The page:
Citation patterns may help us discern truly important work. But lack of citation isn't nearly as damning as Liptak makes it out to be. The Supreme Court has drifted to the right---does that somehow diminish the quality of scholarship that fails to support its policy positions? Politics and social science are distinct vocations. Moreover, many of us work in transactional or administrative fields, and don't aspire to be cited by courts.
The most effective legal academic may be an agency advisor, like several people I know who've had very important roles at the FTC, FCC, FDA, and other agencies. Hundreds, perhaps even thousands of hours of consultation done by law profs at agencies each year, based on articles or research that are rarely if ever quoted by courts or widely cited. The work is nevertheless highly influential. Moreover, there are the problems of "citation cartels," and insular groups of scholars who cite each other and shut out those who fail to conform to their narrow methodology. Citation can be driven by many motives other than the excellence of work.
Most distressing is Liptak's lack of respect for work in jurisprudence, philosophy, literature, or history. These are venerable humanistic fields with a lasting influence in legal studies. The work of a legal historian can, indirectly, influence matters ranging from gun control to ERISA, but they often have no idea when they start researching what their inquiries will lead to. To simply write them off if they don't happen to appear in a court decision (or get cited by some critical mass of other authors) is deeply anti-intellectual.
Stenographer for the Comfortable
We're long past the point when establishment journalists would routinely "afflict the comfortable and comfort the afflicted." There are so many more inviting targets! Liptak's broadside reminds me of Sarah Palin's crude dismissal of "fruit fly research" and other basic science. Palinesque contempt for anything without immediate application has already deeply deformed research in biology and chemistry. It would be a shame to see it warp legal scholarship as well.
There are journalists who constructively report, build on, and translate scholarship for the general public. Others would rather rest on their laurels and garner quotes from a well-worn rolodex of legal celebrities. I hope a journalist like Julia Preston or Kocieniewski might write a reconsideration of the value of legal scholarship. In the meantime, I'll continue turning my attention to the Financial Times, a paper whose legal correspondents are mercifully free of Liptak's anti-intellectualism.
*From Bob Condlin, a list of contributions of legal scholarship appears below. I hope to soon start an informal awards program for "legal scholarship that matters;" please contact me if you have nominations:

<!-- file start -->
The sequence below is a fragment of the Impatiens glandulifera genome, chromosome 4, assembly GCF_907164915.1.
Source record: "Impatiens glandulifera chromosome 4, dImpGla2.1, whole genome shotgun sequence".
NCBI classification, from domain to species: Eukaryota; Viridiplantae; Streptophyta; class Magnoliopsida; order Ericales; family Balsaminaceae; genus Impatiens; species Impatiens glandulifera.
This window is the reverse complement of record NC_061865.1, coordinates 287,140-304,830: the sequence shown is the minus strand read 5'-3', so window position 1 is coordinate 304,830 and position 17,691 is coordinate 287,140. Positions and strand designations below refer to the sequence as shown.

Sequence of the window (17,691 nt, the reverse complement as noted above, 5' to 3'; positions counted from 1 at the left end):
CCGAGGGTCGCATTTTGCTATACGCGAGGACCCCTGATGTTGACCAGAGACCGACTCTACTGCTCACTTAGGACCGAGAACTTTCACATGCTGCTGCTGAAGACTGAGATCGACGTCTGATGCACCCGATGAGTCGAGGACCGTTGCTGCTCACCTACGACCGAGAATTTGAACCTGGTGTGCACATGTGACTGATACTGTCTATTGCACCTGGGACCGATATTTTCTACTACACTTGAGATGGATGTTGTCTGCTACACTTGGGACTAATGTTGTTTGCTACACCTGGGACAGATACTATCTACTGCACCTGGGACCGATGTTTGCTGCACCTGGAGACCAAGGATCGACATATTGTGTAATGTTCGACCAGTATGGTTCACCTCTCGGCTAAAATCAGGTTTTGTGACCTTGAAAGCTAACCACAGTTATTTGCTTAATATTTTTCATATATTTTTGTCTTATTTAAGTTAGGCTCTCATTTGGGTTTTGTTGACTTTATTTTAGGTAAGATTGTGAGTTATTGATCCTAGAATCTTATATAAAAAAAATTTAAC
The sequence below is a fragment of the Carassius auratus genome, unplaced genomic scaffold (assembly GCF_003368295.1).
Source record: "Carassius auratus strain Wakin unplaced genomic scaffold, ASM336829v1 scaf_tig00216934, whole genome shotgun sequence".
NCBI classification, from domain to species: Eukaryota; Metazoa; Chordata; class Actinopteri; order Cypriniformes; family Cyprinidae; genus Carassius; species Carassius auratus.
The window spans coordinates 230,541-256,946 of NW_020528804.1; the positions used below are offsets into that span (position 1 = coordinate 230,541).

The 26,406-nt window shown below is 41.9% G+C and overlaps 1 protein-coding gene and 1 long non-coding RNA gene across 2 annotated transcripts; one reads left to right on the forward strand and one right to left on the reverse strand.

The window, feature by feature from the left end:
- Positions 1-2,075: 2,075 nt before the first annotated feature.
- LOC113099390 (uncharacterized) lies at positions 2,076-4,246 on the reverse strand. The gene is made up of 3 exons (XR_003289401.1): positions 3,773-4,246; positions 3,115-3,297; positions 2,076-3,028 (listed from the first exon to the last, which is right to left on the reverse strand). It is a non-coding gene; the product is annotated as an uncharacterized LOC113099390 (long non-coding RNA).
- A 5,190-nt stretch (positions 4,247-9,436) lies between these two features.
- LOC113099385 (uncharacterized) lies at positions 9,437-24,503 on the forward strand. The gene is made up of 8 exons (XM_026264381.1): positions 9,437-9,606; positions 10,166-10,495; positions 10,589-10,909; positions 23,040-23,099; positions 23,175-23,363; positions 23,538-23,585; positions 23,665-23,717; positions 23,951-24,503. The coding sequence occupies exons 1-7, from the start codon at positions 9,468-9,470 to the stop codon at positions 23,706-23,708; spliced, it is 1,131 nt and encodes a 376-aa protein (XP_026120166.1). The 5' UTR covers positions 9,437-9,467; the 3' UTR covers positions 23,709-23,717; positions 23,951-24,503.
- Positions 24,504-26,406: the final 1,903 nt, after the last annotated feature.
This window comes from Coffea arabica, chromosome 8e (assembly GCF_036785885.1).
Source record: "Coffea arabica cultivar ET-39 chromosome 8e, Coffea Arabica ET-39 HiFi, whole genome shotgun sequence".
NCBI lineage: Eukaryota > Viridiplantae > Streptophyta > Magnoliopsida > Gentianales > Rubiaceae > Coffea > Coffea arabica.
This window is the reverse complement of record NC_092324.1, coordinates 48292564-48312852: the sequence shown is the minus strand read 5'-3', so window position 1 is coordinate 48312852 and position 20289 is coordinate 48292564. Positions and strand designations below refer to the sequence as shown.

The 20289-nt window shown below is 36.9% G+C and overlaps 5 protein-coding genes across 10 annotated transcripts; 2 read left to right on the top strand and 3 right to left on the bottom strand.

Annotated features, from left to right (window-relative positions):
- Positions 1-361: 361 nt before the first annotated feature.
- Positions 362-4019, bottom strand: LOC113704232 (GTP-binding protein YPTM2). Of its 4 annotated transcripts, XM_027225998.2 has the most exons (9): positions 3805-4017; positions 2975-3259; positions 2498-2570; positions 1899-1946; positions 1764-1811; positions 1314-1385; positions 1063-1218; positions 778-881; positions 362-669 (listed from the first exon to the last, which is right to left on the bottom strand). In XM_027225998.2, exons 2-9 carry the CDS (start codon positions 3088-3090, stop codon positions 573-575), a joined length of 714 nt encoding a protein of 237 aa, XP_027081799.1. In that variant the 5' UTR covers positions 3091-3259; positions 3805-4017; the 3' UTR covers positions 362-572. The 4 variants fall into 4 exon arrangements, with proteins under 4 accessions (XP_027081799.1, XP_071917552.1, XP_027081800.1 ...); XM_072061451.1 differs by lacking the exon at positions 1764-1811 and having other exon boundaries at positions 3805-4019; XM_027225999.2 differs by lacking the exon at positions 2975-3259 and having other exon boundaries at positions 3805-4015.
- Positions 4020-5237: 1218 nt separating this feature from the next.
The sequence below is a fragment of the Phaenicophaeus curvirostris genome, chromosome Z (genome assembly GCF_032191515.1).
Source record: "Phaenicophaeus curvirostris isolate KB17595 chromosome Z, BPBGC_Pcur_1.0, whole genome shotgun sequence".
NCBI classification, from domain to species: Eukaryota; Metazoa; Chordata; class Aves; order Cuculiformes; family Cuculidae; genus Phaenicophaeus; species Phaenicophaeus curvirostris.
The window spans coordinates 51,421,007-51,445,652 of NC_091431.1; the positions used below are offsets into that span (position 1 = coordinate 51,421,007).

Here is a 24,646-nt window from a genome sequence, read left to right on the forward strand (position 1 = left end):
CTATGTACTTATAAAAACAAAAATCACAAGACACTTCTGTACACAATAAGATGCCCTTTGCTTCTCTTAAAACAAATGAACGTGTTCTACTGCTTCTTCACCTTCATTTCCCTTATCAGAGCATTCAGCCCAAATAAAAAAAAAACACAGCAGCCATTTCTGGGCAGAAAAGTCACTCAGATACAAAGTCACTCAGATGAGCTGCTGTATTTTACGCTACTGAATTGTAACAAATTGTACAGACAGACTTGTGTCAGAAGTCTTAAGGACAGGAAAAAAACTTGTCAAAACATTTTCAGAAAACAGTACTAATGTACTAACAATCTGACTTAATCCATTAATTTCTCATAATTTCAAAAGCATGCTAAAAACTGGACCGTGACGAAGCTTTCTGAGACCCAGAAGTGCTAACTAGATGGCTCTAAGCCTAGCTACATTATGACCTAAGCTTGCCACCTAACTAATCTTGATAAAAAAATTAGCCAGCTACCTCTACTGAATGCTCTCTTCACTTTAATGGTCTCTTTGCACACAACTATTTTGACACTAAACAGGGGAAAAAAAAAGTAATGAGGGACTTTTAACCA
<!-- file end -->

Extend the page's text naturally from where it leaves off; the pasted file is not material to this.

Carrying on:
[There are] numerous contributions legal scholarship has made to the development of law in areas as diverse as privacy, see e.g., Samuel D. Warren and Louis D. Brandeis, The Right to Privacy, 4 Harv. L. Rev. 193 (1890), tax, see e.g., Boris Bittker, Tax Shelters, Nonrecourse Debt, and the Crane Case, 33 Tax L. Rev. 277 (1978), commodities trading, see e.g., Saule T. Omarova, The Merchants of Wall Street: Banking, Commerce, and Commodities, 98 Minn. L. Rev. (forthcoming) (2013), antitrust, see e.g., Robert H. Bork, The Antitrust Paradox (1993), property, see e.g., Charles A. Reich, The New Property, 73 Yale L. J. 733 (1964), environmental protection, see e.g., Joseph Sax, The Public Trust in Natural Resource Law, 68 Mich. L. Rev. 71 (1970), copyright, see e.g., Robert Denicola, Applied Art and Industrial Design: A Suggested Approach to Copyright in Useful Articles, 67 Minn. L. Rev. 707 (1983), consumer financial protection, see e.g.,Elizabeth Warren, Unsafe at Any Rate, 5 Democracy (Summer 2007) available at http://www.democracyjournal.org/5/6528.php , product safety, see e.g., Guido Calabresi, The Cost of Accidents: A Legal and Economic Analysis (1970), and dozens of others.
See also David Kennedy & William Fisher III (eds.) The Canon of American Legal Thought (2006) (describing twenty law review articles that have had a profound effect on the shape of American law and legal institutions); Michelle Harner & Jason Cantone, Is Legal Scholarship Out of Touch? An Empirical Analysis of the Use of Scholarship in Business Law Cases, 19 U. Miami Bus. L. Rev. 1 (2011) (describing the influence of legal business law scholarship on the decisions of the Delaware Supreme Court). It also ignores the systemic contributions of scholars like Henry Hart and Albert Sachs, Mitchell Polinsky, Richard Posner, and numerous others, who changed the ways in which generations of judges and lawyers go about their business and think about law and legal institutions. Scholarship is the legal system’s seed corn, and destroying seed corn eventually makes an ecosystem uninhabitable.